Last month, a state appellate court issued a written opinion in a Florida pedestrian accident case involving a pick-up truck that struck a woman who was standing on the side of the road waiting for a bus. Specifically, the court was asked to determine whether the owner of the pick-up truck had a duty to install brakes on the trailer that was being towed. Ultimately, the court concluded that such a duty may exist, depending on the surrounding circumstances, but remanded the case to the lower court to make the determination.
According to the court’s opinion, the plaintiff was standing on the side of the road, waiting for a bus with her grandchildren when she was struck by a pick-up truck towing a trailer. The driver of the pick-up truck was the daughter of the truck’s owner, who had loaded the truck in preparation for the trip. However, before leaving, the owner of the truck did not feel well and asked his daughter to make the trip. The trailer was overloaded and did not have brakes installed.
As the owner’s daughter was driving, the traffic in front of her suddenly stopped. She applied the brakes in an attempt to safely come to a stop. However, as the owner’s daughter approached the traffic ahead of her, she realized she wasn’t going to stop in time. She swerved onto the shoulder to avoid stopped traffic, but struck the plaintiff.
The plaintiff filed a Florida personal injury lawsuit against several parties. Relevant to this appeal was her claim against the truck’s owner. Specifically, the plaintiff claimed that the owner was negligent for failing to install brakes on the trailer. The lower court granted the defendant’s motion for summary judgment, finding that the defendant did not have a duty to install brakes on the trailer because there was no law requiring that type of trailer to have brakes. The plaintiff appealed.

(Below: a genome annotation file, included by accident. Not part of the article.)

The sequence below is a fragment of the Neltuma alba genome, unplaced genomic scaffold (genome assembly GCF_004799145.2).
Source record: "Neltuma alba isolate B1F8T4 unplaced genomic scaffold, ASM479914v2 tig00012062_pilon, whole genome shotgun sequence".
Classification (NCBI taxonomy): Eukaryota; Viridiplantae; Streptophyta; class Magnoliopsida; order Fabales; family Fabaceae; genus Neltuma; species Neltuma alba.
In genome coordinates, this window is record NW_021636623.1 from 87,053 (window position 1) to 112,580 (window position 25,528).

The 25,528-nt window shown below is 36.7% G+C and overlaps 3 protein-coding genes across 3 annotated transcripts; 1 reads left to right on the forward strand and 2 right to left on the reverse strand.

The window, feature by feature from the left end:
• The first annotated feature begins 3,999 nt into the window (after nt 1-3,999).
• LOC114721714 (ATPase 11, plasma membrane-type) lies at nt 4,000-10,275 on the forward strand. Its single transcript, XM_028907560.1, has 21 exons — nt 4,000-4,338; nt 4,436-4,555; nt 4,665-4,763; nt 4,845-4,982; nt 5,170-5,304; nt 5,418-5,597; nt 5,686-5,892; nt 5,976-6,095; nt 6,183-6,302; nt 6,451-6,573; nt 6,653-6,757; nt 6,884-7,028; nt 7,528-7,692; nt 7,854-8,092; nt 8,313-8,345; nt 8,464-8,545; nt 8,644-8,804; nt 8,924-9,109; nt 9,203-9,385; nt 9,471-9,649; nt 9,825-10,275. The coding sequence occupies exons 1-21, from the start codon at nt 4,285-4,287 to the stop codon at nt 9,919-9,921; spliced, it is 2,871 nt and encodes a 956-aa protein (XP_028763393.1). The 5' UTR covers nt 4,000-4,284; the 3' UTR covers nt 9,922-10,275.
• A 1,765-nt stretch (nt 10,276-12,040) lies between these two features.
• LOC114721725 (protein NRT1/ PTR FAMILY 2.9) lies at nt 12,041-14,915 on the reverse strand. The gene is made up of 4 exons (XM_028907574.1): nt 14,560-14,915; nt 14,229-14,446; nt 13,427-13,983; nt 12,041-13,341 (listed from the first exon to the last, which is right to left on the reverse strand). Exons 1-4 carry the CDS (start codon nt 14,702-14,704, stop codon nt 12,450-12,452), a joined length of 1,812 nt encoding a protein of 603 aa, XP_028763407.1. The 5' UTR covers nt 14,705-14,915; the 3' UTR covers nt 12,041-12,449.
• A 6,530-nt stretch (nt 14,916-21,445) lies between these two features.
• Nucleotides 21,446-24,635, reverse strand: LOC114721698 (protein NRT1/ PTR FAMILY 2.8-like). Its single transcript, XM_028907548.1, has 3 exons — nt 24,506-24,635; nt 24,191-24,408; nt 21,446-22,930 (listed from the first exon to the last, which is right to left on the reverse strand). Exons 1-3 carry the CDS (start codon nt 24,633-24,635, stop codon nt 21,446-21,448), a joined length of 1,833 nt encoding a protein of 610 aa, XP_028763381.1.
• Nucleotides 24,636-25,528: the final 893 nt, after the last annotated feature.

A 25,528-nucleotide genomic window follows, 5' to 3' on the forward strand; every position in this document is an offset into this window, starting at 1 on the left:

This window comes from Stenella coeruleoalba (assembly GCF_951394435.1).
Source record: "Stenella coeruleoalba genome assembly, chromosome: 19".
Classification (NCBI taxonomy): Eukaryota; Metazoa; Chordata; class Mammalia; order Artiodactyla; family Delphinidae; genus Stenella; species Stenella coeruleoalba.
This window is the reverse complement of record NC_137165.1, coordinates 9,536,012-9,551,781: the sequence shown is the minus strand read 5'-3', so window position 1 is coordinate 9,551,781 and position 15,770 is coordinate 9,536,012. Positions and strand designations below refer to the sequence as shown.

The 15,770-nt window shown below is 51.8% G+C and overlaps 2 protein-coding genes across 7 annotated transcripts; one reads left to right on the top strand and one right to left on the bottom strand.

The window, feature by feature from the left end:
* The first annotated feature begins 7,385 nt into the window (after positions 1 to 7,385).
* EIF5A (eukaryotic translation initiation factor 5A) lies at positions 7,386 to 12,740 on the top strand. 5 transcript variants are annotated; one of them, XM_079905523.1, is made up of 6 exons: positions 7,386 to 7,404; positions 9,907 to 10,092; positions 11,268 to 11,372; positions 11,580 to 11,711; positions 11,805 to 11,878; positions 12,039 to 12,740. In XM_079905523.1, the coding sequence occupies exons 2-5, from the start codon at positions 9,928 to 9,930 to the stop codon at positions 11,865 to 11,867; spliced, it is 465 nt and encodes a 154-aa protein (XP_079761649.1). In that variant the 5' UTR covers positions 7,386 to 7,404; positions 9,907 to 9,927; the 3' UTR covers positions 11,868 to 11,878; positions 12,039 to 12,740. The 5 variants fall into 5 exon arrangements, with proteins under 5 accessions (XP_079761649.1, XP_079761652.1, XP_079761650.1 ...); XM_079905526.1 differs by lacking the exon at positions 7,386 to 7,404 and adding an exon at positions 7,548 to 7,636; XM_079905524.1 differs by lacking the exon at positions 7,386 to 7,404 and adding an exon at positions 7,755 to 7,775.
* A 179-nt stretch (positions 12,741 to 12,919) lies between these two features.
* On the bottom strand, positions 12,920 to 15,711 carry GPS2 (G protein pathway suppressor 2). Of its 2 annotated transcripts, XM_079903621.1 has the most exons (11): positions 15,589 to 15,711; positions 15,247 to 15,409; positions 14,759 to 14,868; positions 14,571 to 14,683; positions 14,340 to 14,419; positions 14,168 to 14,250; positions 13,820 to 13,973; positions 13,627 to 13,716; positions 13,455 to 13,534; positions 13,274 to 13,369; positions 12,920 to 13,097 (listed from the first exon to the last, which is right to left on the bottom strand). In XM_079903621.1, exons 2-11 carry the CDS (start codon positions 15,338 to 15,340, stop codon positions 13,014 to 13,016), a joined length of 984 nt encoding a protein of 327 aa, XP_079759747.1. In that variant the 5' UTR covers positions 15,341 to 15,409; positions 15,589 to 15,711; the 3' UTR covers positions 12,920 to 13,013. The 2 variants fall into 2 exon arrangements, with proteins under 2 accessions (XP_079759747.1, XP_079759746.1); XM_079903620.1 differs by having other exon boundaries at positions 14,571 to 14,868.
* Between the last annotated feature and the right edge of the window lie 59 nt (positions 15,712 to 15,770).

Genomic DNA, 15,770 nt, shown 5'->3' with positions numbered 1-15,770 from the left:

On appeal, the court reversed the lower court’s decision, finding that the lower court oversimplified the analysis. The court explained that a duty can be created by sources other than a statute. Specifically, the court noted that the “general facts of the case” may create a duty in certain situations.
Here, the appellate court first noted that the lower court only considered whether there was a statute, and failed to consider whether the unique facts of the case gave rise to a duty to install brakes on the trailer. Because of this, the court remanded the case back to the trial court to consider the issue.
Have You Been Injured in a Florida Car Accident?
If you or someone you love has recently been injured in a Florida car accident, contact the dedicated injury lawyers at Friedman Rodman & Frank. At our South Florida personal injury law firm, we represent injury victims in all types of claims against the parties responsible for their injuries. We offer free consultations to all prospective clients in which we will answer any questions you may have and explain how we can help. To learn more, call 877-448-8585 to schedule your free consultation.